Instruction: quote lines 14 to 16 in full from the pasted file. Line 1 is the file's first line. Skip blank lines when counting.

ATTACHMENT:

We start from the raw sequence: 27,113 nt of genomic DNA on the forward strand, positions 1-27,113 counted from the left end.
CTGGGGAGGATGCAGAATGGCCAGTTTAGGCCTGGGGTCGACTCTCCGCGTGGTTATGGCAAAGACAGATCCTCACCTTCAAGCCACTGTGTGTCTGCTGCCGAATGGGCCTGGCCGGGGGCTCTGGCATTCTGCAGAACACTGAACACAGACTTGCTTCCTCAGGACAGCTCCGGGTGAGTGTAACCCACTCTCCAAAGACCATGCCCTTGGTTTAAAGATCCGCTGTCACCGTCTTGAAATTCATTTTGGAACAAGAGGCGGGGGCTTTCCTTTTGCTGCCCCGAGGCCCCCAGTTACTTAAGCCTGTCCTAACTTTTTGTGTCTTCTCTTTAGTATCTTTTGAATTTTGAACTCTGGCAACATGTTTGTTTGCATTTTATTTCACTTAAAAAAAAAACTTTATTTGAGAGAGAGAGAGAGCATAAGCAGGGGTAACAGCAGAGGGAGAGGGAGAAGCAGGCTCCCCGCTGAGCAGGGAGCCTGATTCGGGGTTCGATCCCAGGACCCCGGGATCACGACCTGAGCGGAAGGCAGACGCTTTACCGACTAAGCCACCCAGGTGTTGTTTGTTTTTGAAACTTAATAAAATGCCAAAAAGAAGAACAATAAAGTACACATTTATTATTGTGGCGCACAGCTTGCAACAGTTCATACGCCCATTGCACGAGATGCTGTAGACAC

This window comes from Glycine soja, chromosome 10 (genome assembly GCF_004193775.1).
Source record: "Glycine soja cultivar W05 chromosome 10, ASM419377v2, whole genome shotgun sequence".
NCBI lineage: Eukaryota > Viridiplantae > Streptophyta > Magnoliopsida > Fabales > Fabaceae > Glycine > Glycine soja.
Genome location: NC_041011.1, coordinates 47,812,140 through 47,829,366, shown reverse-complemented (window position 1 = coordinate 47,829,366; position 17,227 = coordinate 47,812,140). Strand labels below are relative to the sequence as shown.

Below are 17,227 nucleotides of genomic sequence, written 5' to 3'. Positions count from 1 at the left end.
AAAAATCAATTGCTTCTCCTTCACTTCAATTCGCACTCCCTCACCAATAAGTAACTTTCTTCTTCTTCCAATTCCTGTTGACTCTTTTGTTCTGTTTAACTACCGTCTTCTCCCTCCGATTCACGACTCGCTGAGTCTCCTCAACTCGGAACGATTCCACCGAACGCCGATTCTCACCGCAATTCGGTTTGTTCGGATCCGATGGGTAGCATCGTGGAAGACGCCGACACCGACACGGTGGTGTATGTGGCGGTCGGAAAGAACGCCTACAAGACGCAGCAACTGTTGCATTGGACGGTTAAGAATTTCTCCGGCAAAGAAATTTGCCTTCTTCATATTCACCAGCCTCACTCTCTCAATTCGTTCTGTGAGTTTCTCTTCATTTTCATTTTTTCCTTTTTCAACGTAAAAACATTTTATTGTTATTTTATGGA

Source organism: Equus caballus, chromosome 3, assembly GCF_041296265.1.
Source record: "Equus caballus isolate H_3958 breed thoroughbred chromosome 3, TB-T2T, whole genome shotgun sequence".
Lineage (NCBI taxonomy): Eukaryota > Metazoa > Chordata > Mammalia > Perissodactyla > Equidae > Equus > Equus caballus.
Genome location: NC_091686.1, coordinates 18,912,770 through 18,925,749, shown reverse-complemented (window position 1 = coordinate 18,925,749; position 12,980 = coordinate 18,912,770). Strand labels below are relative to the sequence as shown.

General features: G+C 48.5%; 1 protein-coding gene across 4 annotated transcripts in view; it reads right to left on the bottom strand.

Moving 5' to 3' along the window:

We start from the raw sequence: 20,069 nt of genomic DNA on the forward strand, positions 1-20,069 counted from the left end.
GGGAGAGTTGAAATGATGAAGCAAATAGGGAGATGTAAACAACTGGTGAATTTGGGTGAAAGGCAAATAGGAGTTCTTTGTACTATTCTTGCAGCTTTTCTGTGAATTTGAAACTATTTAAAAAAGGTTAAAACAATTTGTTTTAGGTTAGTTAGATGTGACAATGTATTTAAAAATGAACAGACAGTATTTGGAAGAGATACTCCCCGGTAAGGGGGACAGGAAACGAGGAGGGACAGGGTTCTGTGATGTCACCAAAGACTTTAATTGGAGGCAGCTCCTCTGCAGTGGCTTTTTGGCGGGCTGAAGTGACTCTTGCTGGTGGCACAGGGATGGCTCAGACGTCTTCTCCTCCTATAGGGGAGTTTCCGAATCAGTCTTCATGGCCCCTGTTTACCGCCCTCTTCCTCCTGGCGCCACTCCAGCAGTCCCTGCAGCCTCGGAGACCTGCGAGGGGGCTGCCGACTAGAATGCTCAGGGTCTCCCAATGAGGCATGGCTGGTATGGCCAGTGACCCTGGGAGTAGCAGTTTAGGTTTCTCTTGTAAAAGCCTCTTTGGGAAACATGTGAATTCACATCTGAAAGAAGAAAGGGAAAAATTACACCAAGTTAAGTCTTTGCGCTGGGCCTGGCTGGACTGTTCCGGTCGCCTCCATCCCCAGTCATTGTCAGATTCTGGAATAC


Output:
Moving 5' to 3' along the window:

We start from the raw sequence: 20,069 nt of genomic DNA on the forward strand, positions 1-20,069 counted from the left end.
GGGAGAGTTGAAATGATGAAGCAAATAGGGAGATGTAAACAACTGGTGAATTTGGGTGAAAGGCAAATAGGAGTTCTTTGTACTATTCTTGCAGCTTTTCTGTGAATTTGAAACTATTTAAAAAAGGTTAAAACAATTTGTTTTAGGTTAGTTAGATGTGACAATGTATTTAAAAATGAACAGACAGTATTTGGAAGAGATACTCCCCGGTAAGGGGGACAGGAAACGAGGAGGGACAGGGTTCTGTGATGTCACCAAAGACTTTAATTGGAGGCAGCTCCTCTGCAGTGGCTTTTTGGCGGGCTGAAGTGACTCTTGCTGGTGGCACAGGGATGGCTCAGACGTCTTCTCCTCCTATAGGGGAGTTTCCGAATCAGTCTTCATGGCCCCTGTTTACCGCCCTCTTCCTCCTGGCGCCACTCCAGCAGTCCCTGCAGCCTCGGAGACCTGCGAGGGGGCTGCCGACTAGAATGCTCAGGGTCTCCCAATGAGGCATGGCTGGTATGGCCAGTGACCCTGGGAGTAGCAGTTTAGGTTTCTCTTGTAAAAGCCTCTTTGGGAAACATGTGAATTCACATCTGAAAGAAGAAAGGGAAAAATTACACCAAGTTAAGTCTTTGCGCTGGGCCTGGCTGGACTGTTCCGGTCGCCTCCATCCCCAGTCATTGTCAGATTCTGGAATAC